Whereas differentiation and senescence of asPARP-1–transfected TUR cells was accompanied by significantly increased expression of genes encoding distinct matrix metalloproteinases (MMP-1, MMP-7, or MMP-9) as compared to undifferentiated TUR cells (Slide 5), few if any changes were detectable in the protein levels of MMP-9, MMP-1, or MMP-2 during the aging process of HMEC (Slide 10). However, for MMP-7, the abundance of the latent precursor form was slightly reduced between P15 and P16, and the reduction was even more pronounced for the active form of MMP-7. Thus, the amount of active MMP-7 protein continuously decreased after P14 and was below the detection limit in P16 (Slide 10). Thus, the discrepancy between the protein levels of MMP-7 in aging tumorigenic leukemia cells versus aging normal epithelial cells focused our attention on how this ECM protease might be associated with the aging process of HMECs. MMP-7, also known as matrilysin, is predominantly involved in proteolytic degradation of ECM, as well as the ectodomain shedding of membrane-associated proteins (16). Moreover, this matrix metalloproteinase is overexpressed in a variety of human tumors, including breast cancer, and is associated with poor prognosis in patients with cancer (Slide 11) (17).

To reveal possible aging effects in response to decreased MMP-7 abundance, young HMECs of passage 12 were transiently transfected with MMP-7 small interfering RNA (siRNA) (Slide 12). The transfection method was tested using a green fluorescent protein (GFP) plasmid. Fluorescence microscopy demonstrated successful expression of GFP in transfected P12 HMECs. Fluorescence-activated cell sorting analysis of fluorescein isothiocyanate (FITC)–labeled siRNA-transfected P12 HMECs revealed a transfection efficiency of ~80% (Slide 12). The successful reduction of latent and active MMP-7 abundance was confirmed by Western blot analysis between 48 and 72 hours after transfection and revealed a significantly reduced protein level when compared to HMECs transfected with nontargeting siRNA (neg. siRNA) (Slide 12). The MMP-7 transfectants were then analyzed for the presence of cells in various phases of the cell cycle and for aging by staining with SA-β-gal. The transfection itself had no influence on the distribution of cells in the different phases of the cell cycle when P12 HMECs transfected with negative siRNA were compared to nontransfected P12 HMECs (P12) (Slide 13). In contrast, reduction of MMP-7 by siRNA in P12 HMECs was associated with an altered distribution of cells in the cell cycle (Slide 13). Thus, 72 hours after transfection with MMP-7 siRNA, P12 HMECs demonstrated a significantly reduced proportion of cells in G0/G1 phase and an accumulation of cells in the G2/M phase, indicating reduced proliferative capacity. Compared to the cell cycle pattern of aging HMECs, this cell cycle resembles a distribution of HMECs between P13 and P14 (Slide 13), suggesting an accelerated aging process for HMECs after MMP-7 down-modulation. To further confirm this hypothesis, we performed staining for the aging marker SA-β-gal (Slide 14). Little if any effect was observed by the transfection itself (Slide 14); however, reduction of MMP-7 by siRNA in P12 HMECs significantly enhanced the proportion of cells that were positive for SA-β-gal activity. Whereas 6 ± 2.1% and 10 ± 2.2% of SA-β-gal–positive senescent cells were detectable in HMEC control cells and negative siRNA-transfected cells, respectively, MMP-7-siRNA transfectants demonstrated 25 ± 3.2% of SA-β-gal–positive senescent cells, supporting the hypothesis that inhibition of MMP-7 accelerated aging in young HMECs (Slide 14).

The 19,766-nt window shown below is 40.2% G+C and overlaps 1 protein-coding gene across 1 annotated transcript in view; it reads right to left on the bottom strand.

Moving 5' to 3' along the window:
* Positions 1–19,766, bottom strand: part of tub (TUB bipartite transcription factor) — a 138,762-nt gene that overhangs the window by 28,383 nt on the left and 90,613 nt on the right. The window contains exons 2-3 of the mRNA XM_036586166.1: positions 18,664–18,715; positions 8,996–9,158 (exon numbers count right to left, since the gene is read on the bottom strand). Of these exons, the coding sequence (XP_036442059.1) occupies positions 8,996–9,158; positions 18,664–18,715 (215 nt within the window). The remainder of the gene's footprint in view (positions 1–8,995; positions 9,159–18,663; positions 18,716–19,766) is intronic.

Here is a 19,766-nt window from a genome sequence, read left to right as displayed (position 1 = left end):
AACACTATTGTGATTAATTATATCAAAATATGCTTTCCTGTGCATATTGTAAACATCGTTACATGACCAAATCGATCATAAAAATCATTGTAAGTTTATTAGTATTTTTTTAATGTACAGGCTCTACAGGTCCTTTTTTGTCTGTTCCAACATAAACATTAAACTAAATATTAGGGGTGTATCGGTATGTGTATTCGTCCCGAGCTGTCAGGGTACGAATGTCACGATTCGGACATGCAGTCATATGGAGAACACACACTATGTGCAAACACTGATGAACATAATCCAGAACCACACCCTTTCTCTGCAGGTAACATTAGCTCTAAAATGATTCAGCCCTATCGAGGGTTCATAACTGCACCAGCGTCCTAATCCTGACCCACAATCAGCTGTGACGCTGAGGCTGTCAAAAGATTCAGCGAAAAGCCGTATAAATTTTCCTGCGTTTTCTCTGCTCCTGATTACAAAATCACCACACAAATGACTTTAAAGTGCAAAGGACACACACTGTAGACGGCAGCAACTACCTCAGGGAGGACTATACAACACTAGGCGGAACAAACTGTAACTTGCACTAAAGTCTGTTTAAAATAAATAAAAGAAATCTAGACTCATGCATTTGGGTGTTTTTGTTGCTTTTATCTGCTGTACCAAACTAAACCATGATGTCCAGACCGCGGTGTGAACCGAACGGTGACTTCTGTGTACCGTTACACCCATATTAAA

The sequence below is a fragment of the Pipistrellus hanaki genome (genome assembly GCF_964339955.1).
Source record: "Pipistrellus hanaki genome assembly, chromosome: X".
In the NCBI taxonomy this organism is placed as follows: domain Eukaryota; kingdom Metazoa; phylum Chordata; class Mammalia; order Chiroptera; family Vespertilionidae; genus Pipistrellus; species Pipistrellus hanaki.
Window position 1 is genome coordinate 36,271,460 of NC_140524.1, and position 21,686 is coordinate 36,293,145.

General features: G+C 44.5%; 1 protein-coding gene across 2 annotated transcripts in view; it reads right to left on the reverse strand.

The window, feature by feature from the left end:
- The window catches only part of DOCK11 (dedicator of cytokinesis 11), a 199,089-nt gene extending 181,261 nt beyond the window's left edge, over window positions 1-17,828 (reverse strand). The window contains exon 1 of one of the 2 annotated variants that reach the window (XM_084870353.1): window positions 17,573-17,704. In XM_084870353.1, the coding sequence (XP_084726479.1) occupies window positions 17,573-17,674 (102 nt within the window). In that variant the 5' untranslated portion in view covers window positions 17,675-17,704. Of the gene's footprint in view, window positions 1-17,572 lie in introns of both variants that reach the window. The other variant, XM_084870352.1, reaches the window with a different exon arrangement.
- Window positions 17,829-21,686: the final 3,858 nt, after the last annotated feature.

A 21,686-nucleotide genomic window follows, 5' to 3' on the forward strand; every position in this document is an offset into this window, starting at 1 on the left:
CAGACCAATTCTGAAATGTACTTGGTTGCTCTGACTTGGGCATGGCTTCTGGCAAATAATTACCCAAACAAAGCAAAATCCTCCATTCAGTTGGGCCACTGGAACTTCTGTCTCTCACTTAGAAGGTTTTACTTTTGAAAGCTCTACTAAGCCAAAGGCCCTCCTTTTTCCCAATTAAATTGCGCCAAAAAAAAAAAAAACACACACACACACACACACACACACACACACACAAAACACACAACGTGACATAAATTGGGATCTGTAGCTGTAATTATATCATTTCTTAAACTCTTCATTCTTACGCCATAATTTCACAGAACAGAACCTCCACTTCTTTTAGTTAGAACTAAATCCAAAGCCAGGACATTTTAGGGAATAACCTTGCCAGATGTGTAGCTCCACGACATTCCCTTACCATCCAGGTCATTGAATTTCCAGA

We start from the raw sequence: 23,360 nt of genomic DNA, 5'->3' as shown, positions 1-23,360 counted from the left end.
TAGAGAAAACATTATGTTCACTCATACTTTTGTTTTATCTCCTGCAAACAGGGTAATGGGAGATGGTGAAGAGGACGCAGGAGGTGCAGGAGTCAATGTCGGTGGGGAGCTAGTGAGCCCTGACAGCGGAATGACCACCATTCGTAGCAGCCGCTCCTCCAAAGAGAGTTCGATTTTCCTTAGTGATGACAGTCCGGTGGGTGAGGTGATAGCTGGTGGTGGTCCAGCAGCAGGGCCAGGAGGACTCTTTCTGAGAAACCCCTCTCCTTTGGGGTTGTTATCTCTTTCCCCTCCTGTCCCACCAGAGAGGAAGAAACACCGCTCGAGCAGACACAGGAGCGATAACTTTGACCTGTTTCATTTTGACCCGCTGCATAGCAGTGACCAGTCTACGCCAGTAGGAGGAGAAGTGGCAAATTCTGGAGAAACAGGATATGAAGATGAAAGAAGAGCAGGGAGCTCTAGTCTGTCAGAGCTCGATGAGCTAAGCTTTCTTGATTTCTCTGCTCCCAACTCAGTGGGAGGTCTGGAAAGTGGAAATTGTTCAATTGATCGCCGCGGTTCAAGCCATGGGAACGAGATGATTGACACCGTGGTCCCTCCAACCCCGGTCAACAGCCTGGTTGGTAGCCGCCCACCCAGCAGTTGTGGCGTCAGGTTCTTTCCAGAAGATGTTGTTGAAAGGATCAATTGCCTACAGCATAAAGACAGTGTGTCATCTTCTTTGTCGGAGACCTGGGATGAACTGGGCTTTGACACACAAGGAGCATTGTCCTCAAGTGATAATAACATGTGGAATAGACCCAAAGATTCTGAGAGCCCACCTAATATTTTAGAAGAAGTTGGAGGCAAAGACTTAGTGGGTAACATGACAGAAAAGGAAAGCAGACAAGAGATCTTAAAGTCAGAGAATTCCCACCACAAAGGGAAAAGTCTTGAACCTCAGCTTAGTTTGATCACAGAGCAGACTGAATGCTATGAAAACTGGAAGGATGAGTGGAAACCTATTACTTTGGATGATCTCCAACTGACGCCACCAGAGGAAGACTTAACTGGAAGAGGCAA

Taken together, these data demonstrate the involvement of intracellular proteolytic mechanisms during retrodifferentiation and rejuvenation of the immortalized human leukemia cell lines, whereas senescence of normal primary human mammary epithelial cells is also affected by extracellular proteolytic processes. In particular, retrodifferentiation and rejuvenation in leukemic cells require activation of PARP-1 and the 20S proteasome (7, 14), whereas decreased MMP-7 protease activity contributes to an accelerated aging of HMECs (Slide 15) (6).

Editor’s note: This contribution, in which primary data are shared with other readers, is not intended to be equivalent to an original research paper. Note, in particular, that the text and associated slides have not been peer reviewed.